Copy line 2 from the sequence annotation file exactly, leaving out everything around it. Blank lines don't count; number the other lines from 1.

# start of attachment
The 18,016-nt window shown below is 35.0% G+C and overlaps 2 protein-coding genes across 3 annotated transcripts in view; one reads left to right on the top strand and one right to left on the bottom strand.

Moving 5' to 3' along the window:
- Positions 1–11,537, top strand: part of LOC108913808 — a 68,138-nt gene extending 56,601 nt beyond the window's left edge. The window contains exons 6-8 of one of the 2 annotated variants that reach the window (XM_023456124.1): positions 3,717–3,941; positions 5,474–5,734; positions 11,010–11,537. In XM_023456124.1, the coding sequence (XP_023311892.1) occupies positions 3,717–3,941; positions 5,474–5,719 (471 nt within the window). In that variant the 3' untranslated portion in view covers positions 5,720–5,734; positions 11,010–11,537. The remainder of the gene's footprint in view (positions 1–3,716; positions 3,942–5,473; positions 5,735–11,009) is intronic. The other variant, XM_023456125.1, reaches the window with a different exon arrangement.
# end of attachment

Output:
Moving 5' to 3' along the window: